Health Minister Robin Swann has praised the work of a specialist team of nurses and doctors in their efforts to eliminate Hepatitis C in Northern Ireland.
To mark World Hepatitis Day, the Minister met staff from the Belfast Health Inclusion Service and the Royal Victoria Hospital Hepatology team. They run vital outreach services for those most at risk of contracting the blood-borne virus that can infect the liver and, if left untreated, cause serious and potentially life-threatening damage over many years, including liver cancer.
World Hepatitis Day is observed each year on 28 July to raise awareness of hepatitis. This year’s theme is “Hepatitis can’t wait”, conveying the urgency of efforts needed to eliminate the disease as a public health threat. Earlier this year, the Department of Health and Public Health Agency published a new action plan to eliminate Hepatitis C in Northern Ireland by 2025.
Minister Swann said: “The COVID-19 pandemic has shown us the devastating impact of infectious disease, but it has also demonstrated what can be achieved when we work together in innovative and collaborative ways across the Health and Social Care system and the wider community.
“I am very encouraged by the significant progress that has been made in efforts to eliminate Hepatitis C which affects some of the most vulnerable in our society, particularly within the homeless community and those with a history of injecting drug use.
“The hard work, dedication and commitment of the Belfast Health Inclusion Service and the RVH Hepatology team is making a real difference in the lives of people infected with or at risk of contracting Hepatitis C.”
The Department of Health is committed to the elimination of Hepatitis C as a public health threat in Northern Ireland by 2025. Chief Medical Officer Professor Sir Michael McBride chairs the Hepatitis C elimination plan oversight group. He said:
“There is now great hope for those infected with Hepatitis C. The introduction of new oral therapies has helped cure over 97% of people treated. Treating Hepatitis C at a pre-symptomatic stage prevents serious complications such as liver cirrhosis and hepatocellular carcinoma. Curing those who are currently infected will prevent onward transmission, and therefore minimise the number of new cases arising. I commend the work of our specialist teams who are reaching out to those most at risk and making a real difference to their lives.”
The Royal Victoria Hospital Hepatology team introduced outreach clinics in settings such as the Belfast Inclusion Health Service, addiction centres and the prisons. Throughout the pandemic they have treated 126 patients positive for Hepatitis C. Of these, 51 patients were treated through the outreach services working around the challenges of lockdown, restriction of services, social distancing and staff redeployment.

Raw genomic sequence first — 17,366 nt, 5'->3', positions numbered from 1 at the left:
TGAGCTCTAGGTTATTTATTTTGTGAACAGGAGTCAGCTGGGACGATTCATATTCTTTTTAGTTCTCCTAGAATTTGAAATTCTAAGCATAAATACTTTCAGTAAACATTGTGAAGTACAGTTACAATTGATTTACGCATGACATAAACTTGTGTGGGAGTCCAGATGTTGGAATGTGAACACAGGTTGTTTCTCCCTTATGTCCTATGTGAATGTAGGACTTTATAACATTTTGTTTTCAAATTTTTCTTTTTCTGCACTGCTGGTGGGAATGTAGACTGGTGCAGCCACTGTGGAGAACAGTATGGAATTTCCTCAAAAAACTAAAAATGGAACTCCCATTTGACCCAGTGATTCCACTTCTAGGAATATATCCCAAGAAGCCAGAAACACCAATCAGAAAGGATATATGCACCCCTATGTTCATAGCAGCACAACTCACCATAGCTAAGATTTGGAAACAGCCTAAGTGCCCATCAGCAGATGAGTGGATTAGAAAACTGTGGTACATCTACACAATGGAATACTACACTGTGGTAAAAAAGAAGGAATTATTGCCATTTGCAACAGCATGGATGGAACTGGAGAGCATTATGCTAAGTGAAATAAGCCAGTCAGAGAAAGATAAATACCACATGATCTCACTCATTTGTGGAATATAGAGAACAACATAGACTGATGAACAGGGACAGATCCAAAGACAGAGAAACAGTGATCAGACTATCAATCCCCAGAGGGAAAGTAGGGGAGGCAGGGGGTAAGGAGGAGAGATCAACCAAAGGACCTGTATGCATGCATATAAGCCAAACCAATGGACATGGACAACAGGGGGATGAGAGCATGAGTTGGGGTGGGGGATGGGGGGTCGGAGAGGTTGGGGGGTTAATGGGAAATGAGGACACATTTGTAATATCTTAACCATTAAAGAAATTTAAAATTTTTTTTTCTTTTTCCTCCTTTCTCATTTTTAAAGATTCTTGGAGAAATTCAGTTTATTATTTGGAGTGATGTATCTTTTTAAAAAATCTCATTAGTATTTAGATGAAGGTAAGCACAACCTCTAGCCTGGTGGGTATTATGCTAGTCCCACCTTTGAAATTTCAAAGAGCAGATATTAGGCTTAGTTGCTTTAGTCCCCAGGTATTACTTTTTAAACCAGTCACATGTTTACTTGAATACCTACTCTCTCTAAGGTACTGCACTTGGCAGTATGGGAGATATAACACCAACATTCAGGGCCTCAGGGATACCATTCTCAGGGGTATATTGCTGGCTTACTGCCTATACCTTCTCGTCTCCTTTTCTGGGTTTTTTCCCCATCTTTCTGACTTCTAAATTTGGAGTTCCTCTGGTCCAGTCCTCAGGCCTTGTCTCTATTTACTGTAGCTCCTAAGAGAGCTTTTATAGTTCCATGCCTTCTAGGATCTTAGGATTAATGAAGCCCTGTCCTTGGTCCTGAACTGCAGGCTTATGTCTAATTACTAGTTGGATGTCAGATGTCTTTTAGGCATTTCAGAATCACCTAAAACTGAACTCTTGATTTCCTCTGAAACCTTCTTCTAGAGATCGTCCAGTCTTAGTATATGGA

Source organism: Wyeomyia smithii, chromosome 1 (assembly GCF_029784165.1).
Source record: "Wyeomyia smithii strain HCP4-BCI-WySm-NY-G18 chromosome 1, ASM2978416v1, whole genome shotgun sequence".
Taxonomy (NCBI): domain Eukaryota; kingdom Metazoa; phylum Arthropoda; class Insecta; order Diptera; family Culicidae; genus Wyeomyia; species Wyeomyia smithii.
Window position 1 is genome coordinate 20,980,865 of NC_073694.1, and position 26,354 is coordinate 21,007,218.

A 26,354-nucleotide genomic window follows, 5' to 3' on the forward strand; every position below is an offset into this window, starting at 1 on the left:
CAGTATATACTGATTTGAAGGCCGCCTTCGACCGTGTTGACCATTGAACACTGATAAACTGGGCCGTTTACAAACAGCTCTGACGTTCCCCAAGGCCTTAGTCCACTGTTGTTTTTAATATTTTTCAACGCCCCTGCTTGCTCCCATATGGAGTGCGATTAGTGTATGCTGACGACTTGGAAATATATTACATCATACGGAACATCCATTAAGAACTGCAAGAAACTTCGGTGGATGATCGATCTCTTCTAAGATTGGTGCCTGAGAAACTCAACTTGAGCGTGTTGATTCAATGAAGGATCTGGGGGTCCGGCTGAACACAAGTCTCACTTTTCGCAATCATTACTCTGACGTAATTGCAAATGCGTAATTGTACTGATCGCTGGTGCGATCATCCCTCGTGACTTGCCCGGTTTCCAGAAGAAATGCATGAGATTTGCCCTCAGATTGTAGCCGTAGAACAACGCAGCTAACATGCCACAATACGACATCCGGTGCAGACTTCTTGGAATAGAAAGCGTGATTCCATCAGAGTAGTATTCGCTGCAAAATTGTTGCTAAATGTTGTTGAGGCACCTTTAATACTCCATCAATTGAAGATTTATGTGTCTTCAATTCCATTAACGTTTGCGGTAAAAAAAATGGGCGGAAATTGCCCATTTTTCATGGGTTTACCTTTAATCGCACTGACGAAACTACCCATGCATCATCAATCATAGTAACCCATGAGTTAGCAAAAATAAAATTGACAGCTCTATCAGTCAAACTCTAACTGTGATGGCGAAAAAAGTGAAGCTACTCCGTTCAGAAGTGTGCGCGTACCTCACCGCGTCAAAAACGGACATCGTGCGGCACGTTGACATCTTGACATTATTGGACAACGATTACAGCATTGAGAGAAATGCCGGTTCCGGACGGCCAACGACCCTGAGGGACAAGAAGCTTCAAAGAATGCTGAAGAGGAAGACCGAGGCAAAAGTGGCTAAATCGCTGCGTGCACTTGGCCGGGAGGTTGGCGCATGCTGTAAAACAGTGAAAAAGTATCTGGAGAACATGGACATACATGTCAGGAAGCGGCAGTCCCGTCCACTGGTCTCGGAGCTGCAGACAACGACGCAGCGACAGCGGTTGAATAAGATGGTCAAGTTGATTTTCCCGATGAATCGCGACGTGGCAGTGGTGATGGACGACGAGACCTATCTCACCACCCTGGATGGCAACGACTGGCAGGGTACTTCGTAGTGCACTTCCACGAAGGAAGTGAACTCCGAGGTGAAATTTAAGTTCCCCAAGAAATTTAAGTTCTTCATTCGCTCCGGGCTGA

Susan Semple, Health Co-ordinator, said: “The Belfast Inclusion Health Service has been at the frontline of eliminating Hepatitis C since 2016. We recognise the extreme health and social inequalities faced by those who come through our doors and our dedicated multidisciplinary team provide a trauma informed caring environment for individuals to receive vital health and social care. Joined up working, innovation in service delivery and flexibility in access criteria are key to the success of eliminating blood borne viruses for this population.”
Dr Gillian Armstrong, Consultant in Health Protection at the PHA, said: “World Hepatitis Day is a timely reminder that Hepatitis can’t wait, even in the face of the COVID-19 pandemic. We are working hard with our partners to raise awareness and testing of Hepatitis and make treatment as accessible as possible. We have an opportunity to make Hepatitis B and C diseases of the past. I would encourage people who may be at risk to get tested and to remember that there is an effective vaccine for Hepatitis B and Hepatitis C can be cured.”
Launch of £5million ‘Healthy Happy Minds’ pilot for primary schools
Education Minister Michelle McIlveen has announced the start of the Healthy Happy Minds pilot to support therapeutic & counselling services in primary schools.
The pilot service will include all primary schools, special schools with a primary cohort and primary EOTAS provision and will run until the end of March 2022.
Speaking at the launch event in Brooklands Primary School, Michelle McIlveen said: “I welcome today’s launch of the Healthy Happy Minds £5million therapeutic & counselling service. Crucially it will allow pupils in all primary schools to participate in therapeutic & counselling services until the end of March 2022.